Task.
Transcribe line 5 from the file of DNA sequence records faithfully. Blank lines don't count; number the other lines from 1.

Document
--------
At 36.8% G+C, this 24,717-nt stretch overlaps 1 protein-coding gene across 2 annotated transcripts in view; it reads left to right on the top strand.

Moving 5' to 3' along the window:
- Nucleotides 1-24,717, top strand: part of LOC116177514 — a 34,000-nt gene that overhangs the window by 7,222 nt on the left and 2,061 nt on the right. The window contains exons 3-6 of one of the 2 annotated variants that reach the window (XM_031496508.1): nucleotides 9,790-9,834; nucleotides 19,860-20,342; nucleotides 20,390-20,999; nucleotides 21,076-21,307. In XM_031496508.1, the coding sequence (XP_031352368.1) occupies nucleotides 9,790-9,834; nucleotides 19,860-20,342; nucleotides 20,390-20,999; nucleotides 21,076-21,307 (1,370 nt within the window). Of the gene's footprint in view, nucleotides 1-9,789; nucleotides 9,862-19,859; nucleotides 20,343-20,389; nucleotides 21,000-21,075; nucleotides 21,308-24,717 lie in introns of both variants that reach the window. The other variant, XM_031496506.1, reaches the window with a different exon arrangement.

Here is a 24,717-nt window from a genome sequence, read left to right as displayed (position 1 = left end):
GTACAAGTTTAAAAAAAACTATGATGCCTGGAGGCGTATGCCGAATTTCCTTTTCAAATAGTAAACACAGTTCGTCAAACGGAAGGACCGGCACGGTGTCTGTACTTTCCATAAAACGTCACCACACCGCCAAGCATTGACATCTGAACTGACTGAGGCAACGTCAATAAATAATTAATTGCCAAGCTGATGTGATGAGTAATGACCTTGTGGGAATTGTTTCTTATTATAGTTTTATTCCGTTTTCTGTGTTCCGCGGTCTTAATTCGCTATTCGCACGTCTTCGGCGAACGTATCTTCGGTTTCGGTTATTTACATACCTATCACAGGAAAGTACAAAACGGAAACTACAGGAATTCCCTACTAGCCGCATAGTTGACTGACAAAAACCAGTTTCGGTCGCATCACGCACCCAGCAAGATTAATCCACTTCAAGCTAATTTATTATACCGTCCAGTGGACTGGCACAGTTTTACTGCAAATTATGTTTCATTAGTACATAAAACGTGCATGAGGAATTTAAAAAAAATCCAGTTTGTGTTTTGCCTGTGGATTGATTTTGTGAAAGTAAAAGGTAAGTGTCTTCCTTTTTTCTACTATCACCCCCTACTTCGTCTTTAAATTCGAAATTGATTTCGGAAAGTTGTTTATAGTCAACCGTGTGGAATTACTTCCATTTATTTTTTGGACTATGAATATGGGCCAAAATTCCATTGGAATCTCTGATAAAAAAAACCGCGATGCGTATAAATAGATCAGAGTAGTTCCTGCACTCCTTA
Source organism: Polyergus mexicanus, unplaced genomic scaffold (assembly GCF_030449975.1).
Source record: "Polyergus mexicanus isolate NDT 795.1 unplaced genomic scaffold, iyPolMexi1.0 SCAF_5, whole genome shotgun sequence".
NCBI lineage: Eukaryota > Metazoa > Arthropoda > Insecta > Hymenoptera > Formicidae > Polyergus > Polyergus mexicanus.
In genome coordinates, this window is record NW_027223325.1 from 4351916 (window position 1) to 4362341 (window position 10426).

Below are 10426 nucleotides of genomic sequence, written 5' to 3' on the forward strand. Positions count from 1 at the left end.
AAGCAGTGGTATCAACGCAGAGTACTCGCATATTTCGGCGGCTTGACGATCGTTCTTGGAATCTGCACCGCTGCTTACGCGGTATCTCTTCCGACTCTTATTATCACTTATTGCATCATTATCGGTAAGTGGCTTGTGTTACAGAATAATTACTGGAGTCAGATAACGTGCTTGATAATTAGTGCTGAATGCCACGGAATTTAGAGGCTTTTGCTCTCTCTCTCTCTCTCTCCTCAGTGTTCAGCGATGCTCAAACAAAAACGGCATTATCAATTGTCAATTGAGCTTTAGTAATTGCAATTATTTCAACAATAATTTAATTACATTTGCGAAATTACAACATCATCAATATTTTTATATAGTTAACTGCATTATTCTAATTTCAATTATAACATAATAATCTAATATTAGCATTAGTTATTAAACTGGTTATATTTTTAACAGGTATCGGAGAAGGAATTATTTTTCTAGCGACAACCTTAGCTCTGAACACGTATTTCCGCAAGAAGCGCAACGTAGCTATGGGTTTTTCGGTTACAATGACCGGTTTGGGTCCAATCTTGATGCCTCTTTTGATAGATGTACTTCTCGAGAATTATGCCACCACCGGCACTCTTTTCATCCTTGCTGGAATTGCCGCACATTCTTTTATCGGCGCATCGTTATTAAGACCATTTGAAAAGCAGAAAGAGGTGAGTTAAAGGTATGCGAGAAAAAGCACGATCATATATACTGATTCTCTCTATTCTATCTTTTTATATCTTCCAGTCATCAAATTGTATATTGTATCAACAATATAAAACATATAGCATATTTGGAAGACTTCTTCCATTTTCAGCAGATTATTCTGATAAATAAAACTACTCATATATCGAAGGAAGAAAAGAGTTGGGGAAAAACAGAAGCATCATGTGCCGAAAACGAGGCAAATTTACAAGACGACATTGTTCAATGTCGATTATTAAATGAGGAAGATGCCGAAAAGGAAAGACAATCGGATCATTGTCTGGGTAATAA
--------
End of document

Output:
GTACAAGTTTAAAAAAAACTATGATGCCTGGAGGCGTATGCCGAATTTCCTTTTCAAATAGTAAACACAGTTCGTCAAACGGAAGGACCGGCACGGTGTCTGTACTTTCCATAAAACGTCACCACACCGCCAAGCATTGACATCTGAACTGACTGAGGCAACGTCAATAAATAATTAATTGCCAAGCTGATGTGATGAGTAATGACCTTGTGGGAATTGTTTCTTATTATAGTTTTATTCCGTTTTCTGTGTTCCGCGGTCTTAATTCGCTATTCGCACGTCTTCGGCGAACGTATCTTCGGTTTCGGTTATTTACATACCTATCACAGGAAAGTACAAAACGGAAACTACAGGAATTCCCTACTAGCCGCATAGTTGACTGACAAAAACCAGTTTCGGTCGCATCACGCACCCAGCAAGATTAATCCACTTCAAGCTAATTTATTATACCGTCCAGTGGACTGGCACAGTTTTACTGCAAATTATGTTTCATTAGTACATAAAACGTGCATGAGGAATTTAAAAAAAATCCAGTTTGTGTTTTGCCTGTGGATTGATTTTGTGAAAGTAAAAGGTAAGTGTCTTCCTTTTTTCTACTATCACCCCCTACTTCGTCTTTAAATTCGAAATTGATTTCGGAAAGTTGTTTATAGTCAACCGTGTGGAATTACTTCCATTTATTTTTTGGACTATGAATATGGGCCAAAATTCCATTGGAATCTCTGATAAAAAAAACCGCGATGCGTATAAATAGATCAGAGTAGTTCCTGCACTCCTTA